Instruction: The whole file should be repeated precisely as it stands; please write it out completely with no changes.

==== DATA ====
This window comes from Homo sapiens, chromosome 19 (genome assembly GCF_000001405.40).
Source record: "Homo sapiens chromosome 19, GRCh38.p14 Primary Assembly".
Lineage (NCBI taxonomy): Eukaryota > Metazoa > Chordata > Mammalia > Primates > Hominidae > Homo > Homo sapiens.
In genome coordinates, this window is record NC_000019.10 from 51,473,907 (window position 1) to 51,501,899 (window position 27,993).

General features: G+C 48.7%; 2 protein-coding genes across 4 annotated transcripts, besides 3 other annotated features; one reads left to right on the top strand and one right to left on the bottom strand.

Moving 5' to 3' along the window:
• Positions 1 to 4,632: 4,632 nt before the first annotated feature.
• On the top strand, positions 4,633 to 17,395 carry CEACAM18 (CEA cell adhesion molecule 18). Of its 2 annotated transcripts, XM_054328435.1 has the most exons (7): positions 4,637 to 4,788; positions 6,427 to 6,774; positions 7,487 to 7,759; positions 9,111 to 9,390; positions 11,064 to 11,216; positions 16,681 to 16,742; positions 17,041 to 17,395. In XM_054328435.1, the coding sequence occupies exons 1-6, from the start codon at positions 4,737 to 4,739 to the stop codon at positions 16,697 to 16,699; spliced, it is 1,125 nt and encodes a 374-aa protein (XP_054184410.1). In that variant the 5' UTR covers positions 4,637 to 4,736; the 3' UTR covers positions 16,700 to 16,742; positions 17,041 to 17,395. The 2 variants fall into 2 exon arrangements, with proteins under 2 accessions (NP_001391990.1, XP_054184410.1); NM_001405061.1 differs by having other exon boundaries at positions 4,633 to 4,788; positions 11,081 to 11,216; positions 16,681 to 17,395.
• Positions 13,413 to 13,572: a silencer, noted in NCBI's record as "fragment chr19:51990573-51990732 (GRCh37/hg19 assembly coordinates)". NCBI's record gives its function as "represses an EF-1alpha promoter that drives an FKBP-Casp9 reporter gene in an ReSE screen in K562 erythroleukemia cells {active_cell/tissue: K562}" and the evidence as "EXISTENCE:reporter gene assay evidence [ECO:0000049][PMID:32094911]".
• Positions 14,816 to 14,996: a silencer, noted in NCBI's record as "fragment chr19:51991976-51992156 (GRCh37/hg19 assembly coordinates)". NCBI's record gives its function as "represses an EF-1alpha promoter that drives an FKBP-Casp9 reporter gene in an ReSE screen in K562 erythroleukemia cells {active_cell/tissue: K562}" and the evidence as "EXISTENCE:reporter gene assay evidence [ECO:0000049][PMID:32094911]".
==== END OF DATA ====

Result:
This window comes from Homo sapiens, chromosome 19 (genome assembly GCF_000001405.40).
Source record: "Homo sapiens chromosome 19, GRCh38.p14 Primary Assembly".
Lineage (NCBI taxonomy): Eukaryota > Metazoa > Chordata > Mammalia > Primates > Hominidae > Homo > Homo sapiens.
In genome coordinates, this window is record NC_000019.10 from 51,473,907 (window position 1) to 51,501,899 (window position 27,993).

General features: G+C 48.7%; 2 protein-coding genes across 4 annotated transcripts, besides 3 other annotated features; one reads left to right on the top strand and one right to left on the bottom strand.

Moving 5' to 3' along the window:
• Positions 1 to 4,632: 4,632 nt before the first annotated feature.
• On the top strand, positions 4,633 to 17,395 carry CEACAM18 (CEA cell adhesion molecule 18). Of its 2 annotated transcripts, XM_054328435.1 has the most exons (7): positions 4,637 to 4,788; positions 6,427 to 6,774; positions 7,487 to 7,759; positions 9,111 to 9,390; positions 11,064 to 11,216; positions 16,681 to 16,742; positions 17,041 to 17,395. In XM_054328435.1, the coding sequence occupies exons 1-6, from the start codon at positions 4,737 to 4,739 to the stop codon at positions 16,697 to 16,699; spliced, it is 1,125 nt and encodes a 374-aa protein (XP_054184410.1). In that variant the 5' UTR covers positions 4,637 to 4,736; the 3' UTR covers positions 16,700 to 16,742; positions 17,041 to 17,395. The 2 variants fall into 2 exon arrangements, with proteins under 2 accessions (NP_001391990.1, XP_054184410.1); NM_001405061.1 differs by having other exon boundaries at positions 4,633 to 4,788; positions 11,081 to 11,216; positions 16,681 to 17,395.
• Positions 13,413 to 13,572: a silencer, noted in NCBI's record as "fragment chr19:51990573-51990732 (GRCh37/hg19 assembly coordinates)". NCBI's record gives its function as "represses an EF-1alpha promoter that drives an FKBP-Casp9 reporter gene in an ReSE screen in K562 erythroleukemia cells {active_cell/tissue: K562}" and the evidence as "EXISTENCE:reporter gene assay evidence [ECO:0000049][PMID:32094911]".
• Positions 14,816 to 14,996: a silencer, noted in NCBI's record as "fragment chr19:51991976-51992156 (GRCh37/hg19 assembly coordinates)". NCBI's record gives its function as "represses an EF-1alpha promoter that drives an FKBP-Casp9 reporter gene in an ReSE screen in K562 erythroleukemia cells {active_cell/tissue: K562}" and the evidence as "EXISTENCE:reporter gene assay evidence [ECO:0000049][PMID:32094911]".